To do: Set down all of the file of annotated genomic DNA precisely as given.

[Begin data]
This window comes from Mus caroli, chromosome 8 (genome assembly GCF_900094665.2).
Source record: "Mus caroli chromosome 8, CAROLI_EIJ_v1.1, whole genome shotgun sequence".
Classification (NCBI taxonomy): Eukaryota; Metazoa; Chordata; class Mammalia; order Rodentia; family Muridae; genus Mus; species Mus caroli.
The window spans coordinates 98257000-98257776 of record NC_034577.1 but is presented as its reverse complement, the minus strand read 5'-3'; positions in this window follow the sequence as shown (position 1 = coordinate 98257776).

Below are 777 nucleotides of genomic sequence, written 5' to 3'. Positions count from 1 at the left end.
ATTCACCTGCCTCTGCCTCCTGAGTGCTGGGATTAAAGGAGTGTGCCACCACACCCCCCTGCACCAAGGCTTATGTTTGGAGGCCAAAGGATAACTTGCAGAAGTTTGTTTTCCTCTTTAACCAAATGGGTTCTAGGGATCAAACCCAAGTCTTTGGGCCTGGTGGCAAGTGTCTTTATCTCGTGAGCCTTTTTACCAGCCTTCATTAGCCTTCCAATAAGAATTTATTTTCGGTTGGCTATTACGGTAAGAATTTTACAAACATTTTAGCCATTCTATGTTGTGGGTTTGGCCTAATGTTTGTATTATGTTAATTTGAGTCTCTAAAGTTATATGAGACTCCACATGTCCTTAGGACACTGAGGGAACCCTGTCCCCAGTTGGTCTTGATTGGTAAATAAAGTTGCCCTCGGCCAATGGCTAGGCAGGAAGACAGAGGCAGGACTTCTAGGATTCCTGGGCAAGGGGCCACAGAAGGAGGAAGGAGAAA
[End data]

This window comes from Mus caroli, chromosome 8 (genome assembly GCF_900094665.2).
Source record: "Mus caroli chromosome 8, CAROLI_EIJ_v1.1, whole genome shotgun sequence".
Classification (NCBI taxonomy): Eukaryota; Metazoa; Chordata; class Mammalia; order Rodentia; family Muridae; genus Mus; species Mus caroli.
The window spans coordinates 98257000-98257776 of record NC_034577.1 but is presented as its reverse complement, the minus strand read 5'-3'; positions in this window follow the sequence as shown (position 1 = coordinate 98257776).

Below are 777 nucleotides of genomic sequence, written 5' to 3'. Positions count from 1 at the left end.
ATTCACCTGCCTCTGCCTCCTGAGTGCTGGGATTAAAGGAGTGTGCCACCACACCCCCCTGCACCAAGGCTTATGTTTGGAGGCCAAAGGATAACTTGCAGAAGTTTGTTTTCCTCTTTAACCAAATGGGTTCTAGGGATCAAACCCAAGTCTTTGGGCCTGGTGGCAAGTGTCTTTATCTCGTGAGCCTTTTTACCAGCCTTCATTAGCCTTCCAATAAGAATTTATTTTCGGTTGGCTATTACGGTAAGAATTTTACAAACATTTTAGCCATTCTATGTTGTGGGTTTGGCCTAATGTTTGTATTATGTTAATTTGAGTCTCTAAAGTTATATGAGACTCCACATGTCCTTAGGACACTGAGGGAACCCTGTCCCCAGTTGGTCTTGATTGGTAAATAAAGTTGCCCTCGGCCAATGGCTAGGCAGGAAGACAGAGGCAGGACTTCTAGGATTCCTGGGCAAGGGGCCACAGAAGGAGGAAGGAGAAA